Md. school system keeps Jewish holidays, adds days off for Diwali, Lunar New Year and Eid al-Adha


Source: The Washington Post

Howard County’s school board voted unanimously this week to markedly expand its schedule of religious and cultural holidays, a decision members said recognized the growing diversity of the suburban Maryland school system.

Students will get days off next school year for two Jewish holy days, following a debate over whether to end the longtime practice. They also will be off for the Muslim holiday of Eid al-Adha, the eve of Lunar New Year and the Hindu holiday of Diwali.

The change came in a vote Thursday night as elected officials sought to be fair to a growing spectrum of groups that have asked for students to have time off with their families on major holidays.

“I strongly believe that our school calendar should be inclusive of cultures and religions of all of our Howard County residents,” said board member Janet Siddiqui, echoing many of her colleagues.

Howard’s action is likely to draw attention nationally as school systems struggle with how to create an inclusive school calendar — balancing fairness, logistics and legal constraints — as their communities grow more diverse and religious minorities become increasingly vocal.

“Once other communities see this school district has made this accommodation, they’re going to ask, ‘Why can’t we do it here?’ ” said Charles Haynes, founding director of the Religious Freedom Center of the Newseum Institute, who said he expects the decision to have ripple effects.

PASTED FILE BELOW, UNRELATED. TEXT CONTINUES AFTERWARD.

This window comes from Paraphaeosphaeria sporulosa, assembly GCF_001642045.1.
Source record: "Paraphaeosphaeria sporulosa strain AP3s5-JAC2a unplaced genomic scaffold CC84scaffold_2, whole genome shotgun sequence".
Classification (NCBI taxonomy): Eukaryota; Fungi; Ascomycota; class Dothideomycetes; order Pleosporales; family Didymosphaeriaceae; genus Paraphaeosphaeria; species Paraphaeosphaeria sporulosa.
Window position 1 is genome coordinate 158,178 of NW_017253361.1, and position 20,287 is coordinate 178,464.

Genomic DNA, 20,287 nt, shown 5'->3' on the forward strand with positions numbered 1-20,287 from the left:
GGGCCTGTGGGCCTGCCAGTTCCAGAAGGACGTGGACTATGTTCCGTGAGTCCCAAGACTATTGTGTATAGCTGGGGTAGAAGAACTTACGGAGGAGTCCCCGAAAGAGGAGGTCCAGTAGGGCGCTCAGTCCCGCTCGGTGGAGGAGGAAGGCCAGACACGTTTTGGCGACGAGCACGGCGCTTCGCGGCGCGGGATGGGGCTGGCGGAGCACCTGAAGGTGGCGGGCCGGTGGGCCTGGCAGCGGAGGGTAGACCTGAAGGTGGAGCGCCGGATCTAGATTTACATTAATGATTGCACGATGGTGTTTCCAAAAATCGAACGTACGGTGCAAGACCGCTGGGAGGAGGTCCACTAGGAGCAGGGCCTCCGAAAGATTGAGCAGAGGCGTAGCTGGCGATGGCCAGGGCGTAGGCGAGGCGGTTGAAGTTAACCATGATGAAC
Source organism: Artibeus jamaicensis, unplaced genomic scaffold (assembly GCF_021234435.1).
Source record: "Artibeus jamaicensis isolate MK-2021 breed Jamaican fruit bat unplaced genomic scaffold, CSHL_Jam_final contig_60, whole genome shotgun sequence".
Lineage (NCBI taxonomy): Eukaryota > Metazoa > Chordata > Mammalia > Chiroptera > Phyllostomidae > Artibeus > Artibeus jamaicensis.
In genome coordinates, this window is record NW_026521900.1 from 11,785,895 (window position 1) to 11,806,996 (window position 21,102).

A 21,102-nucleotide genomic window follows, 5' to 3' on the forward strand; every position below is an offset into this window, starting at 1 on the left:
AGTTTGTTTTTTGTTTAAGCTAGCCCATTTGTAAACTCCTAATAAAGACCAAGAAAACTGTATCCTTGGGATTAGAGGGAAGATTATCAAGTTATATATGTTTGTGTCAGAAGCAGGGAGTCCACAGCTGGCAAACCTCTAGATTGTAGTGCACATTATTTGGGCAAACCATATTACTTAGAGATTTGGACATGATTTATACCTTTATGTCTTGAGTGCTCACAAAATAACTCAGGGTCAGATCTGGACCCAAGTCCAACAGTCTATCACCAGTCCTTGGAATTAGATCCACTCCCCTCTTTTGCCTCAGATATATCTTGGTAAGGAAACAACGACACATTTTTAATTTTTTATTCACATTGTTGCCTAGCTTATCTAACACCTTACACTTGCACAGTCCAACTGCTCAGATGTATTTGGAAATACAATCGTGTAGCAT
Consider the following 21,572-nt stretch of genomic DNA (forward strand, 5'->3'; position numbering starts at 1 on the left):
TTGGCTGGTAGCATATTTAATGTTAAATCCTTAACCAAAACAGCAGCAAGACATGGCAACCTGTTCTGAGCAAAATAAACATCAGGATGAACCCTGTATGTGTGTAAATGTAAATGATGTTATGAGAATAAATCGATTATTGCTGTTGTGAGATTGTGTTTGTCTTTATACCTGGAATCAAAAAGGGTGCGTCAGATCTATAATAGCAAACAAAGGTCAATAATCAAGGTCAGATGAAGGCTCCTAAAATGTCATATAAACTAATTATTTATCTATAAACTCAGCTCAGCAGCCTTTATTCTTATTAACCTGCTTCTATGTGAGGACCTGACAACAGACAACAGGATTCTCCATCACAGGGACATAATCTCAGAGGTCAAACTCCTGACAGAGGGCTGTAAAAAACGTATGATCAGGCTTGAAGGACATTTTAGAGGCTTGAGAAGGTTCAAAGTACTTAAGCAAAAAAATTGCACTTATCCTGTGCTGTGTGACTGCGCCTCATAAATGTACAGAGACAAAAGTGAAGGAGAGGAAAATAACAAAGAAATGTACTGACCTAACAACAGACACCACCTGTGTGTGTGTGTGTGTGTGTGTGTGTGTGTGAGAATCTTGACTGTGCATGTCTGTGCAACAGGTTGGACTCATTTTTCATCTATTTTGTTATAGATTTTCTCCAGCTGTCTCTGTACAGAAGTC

The decision will be in effect for 2016-2017 while the school system studies the issue. Officials also plan to hire a firm to conduct a voluntary survey of religious preferences. The board asked district staff to report back with a range of options for how to implement the change.

School officials have long said that by law, they must have secular reasons for closing schools on religious holidays, such as expectations of high absenteeism. In deciding to close for the Jewish holidays in 1979, for example, Howard officials said that staff absentee rates of 12 percent were interfering with instruction.

The Montgomery County Board of Education recently moved a professional day to ensure that students would get a day off next fall for Eid al-Adha. But the decision in Howard goes further.

“This is really unprecedented,” commented Zainab Chaudry, a spokeswoman for the Council on American-Islamic Relations. “We haven’t seen any school board vote to grant an accommodation to so many diverse faiths. It shows we don’t have to strip any religious group of their holiday in order to reach a compromise that’s fair to everyone.”

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